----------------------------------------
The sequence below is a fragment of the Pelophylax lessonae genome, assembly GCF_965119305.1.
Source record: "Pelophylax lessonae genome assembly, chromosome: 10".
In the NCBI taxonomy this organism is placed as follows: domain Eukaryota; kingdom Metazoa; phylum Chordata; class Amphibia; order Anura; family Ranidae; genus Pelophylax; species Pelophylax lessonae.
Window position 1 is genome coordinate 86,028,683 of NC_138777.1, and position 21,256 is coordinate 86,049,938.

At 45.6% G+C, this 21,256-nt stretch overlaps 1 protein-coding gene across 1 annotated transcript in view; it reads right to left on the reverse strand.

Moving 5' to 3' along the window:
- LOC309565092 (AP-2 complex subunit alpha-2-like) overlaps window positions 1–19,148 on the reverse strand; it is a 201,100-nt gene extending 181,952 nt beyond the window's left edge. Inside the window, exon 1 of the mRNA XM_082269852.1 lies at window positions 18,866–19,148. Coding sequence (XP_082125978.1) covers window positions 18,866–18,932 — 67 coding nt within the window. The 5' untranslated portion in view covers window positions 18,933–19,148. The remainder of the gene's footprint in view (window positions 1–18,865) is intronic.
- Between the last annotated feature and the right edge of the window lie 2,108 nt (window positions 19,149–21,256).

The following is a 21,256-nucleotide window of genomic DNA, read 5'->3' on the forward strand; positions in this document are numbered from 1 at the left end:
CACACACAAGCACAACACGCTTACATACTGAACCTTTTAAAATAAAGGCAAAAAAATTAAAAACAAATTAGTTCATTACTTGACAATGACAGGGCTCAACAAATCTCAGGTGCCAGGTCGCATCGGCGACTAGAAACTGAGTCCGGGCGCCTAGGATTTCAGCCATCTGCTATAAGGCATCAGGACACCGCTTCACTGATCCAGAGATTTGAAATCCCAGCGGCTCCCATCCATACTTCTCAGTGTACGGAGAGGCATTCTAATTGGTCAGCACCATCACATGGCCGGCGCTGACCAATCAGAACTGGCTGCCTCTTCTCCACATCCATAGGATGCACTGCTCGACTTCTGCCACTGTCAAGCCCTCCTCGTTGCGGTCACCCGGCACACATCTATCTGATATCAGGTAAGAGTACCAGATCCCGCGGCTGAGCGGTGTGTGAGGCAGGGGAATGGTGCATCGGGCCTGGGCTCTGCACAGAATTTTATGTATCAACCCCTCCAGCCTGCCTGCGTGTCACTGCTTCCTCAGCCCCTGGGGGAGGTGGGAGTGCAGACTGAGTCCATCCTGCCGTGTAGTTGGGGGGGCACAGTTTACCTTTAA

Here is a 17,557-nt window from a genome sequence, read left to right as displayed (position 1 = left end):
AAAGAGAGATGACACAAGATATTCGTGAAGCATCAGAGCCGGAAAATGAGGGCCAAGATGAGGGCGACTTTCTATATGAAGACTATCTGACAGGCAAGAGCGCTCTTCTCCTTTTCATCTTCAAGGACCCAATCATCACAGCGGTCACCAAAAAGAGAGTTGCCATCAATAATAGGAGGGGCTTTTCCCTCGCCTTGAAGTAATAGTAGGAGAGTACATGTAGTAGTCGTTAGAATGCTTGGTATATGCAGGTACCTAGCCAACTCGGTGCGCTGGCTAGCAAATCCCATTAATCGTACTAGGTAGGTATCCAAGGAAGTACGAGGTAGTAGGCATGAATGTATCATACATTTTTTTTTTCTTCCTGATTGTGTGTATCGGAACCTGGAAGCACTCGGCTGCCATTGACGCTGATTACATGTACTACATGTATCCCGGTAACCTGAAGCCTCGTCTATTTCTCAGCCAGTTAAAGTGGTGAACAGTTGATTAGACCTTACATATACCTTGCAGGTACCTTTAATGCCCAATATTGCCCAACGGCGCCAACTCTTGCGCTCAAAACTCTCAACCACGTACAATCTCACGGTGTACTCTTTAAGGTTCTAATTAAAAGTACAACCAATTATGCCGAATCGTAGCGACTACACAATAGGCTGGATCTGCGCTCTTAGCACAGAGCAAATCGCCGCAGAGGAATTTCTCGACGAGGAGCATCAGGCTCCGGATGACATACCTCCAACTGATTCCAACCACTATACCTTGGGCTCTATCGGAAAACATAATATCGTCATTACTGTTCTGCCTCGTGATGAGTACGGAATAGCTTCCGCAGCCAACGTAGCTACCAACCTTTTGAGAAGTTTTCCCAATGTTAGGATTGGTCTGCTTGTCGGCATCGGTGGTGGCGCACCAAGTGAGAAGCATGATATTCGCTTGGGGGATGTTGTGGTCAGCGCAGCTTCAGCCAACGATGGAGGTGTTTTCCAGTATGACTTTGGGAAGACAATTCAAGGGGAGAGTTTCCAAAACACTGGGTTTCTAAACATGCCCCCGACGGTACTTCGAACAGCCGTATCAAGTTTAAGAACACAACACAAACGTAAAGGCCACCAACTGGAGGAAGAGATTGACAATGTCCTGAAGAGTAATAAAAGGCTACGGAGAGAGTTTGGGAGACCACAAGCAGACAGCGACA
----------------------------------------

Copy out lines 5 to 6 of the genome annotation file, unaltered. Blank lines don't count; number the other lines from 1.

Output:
At 45.6% G+C, this 21,256-nt stretch overlaps 1 protein-coding gene across 1 annotated transcript in view; it reads right to left on the reverse strand.

Moving 5' to 3' along the window: